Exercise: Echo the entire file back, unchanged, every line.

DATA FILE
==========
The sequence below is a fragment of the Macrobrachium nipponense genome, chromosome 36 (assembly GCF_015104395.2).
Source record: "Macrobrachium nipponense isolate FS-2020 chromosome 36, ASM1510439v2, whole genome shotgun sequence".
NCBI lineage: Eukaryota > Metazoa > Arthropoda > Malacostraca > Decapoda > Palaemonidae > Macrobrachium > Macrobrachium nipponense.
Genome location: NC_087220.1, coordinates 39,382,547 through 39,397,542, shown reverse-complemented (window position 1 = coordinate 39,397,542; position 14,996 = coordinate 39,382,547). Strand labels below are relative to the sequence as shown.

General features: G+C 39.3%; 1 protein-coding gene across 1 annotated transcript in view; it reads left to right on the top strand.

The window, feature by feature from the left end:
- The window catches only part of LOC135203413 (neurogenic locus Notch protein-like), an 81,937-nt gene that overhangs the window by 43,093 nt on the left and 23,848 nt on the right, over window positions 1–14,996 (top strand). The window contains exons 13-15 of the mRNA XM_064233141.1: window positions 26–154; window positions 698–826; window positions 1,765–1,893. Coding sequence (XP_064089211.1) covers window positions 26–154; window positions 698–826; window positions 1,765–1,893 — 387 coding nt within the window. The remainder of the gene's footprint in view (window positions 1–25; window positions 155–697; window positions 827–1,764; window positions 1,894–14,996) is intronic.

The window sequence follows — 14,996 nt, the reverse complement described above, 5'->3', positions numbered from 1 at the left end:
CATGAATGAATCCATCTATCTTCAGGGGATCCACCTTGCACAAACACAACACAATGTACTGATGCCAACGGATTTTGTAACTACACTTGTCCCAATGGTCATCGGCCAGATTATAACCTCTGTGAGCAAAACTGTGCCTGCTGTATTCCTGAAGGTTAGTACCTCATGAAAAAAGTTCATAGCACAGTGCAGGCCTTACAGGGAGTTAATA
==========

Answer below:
The sequence below is a fragment of the Macrobrachium nipponense genome, chromosome 36 (assembly GCF_015104395.2).
Source record: "Macrobrachium nipponense isolate FS-2020 chromosome 36, ASM1510439v2, whole genome shotgun sequence".
NCBI lineage: Eukaryota > Metazoa > Arthropoda > Malacostraca > Decapoda > Palaemonidae > Macrobrachium > Macrobrachium nipponense.
Genome location: NC_087220.1, coordinates 39,382,547 through 39,397,542, shown reverse-complemented (window position 1 = coordinate 39,397,542; position 14,996 = coordinate 39,382,547). Strand labels below are relative to the sequence as shown.

General features: G+C 39.3%; 1 protein-coding gene across 1 annotated transcript in view; it reads left to right on the top strand.

The window, feature by feature from the left end:
- The window catches only part of LOC135203413 (neurogenic locus Notch protein-like), an 81,937-nt gene that overhangs the window by 43,093 nt on the left and 23,848 nt on the right, over window positions 1–14,996 (top strand). The window contains exons 13-15 of the mRNA XM_064233141.1: window positions 26–154; window positions 698–826; window positions 1,765–1,893. Coding sequence (XP_064089211.1) covers window positions 26–154; window positions 698–826; window positions 1,765–1,893 — 387 coding nt within the window. The remainder of the gene's footprint in view (window positions 1–25; window positions 155–697; window positions 827–1,764; window positions 1,894–14,996) is intronic.

The window sequence follows — 14,996 nt, the reverse complement described above, 5'->3', positions numbered from 1 at the left end:
CATGAATGAATCCATCTATCTTCAGGGGATCCACCTTGCACAAACACAACACAATGTACTGATGCCAACGGATTTTGTAACTACACTTGTCCCAATGGTCATCGGCCAGATTATAACCTCTGTGAGCAAAACTGTGCCTGCTGTATTCCTGAAGGTTAGTACCTCATGAAAAAAGTTCATAGCACAGTGCAGGCCTTACAGGGAGTTAATA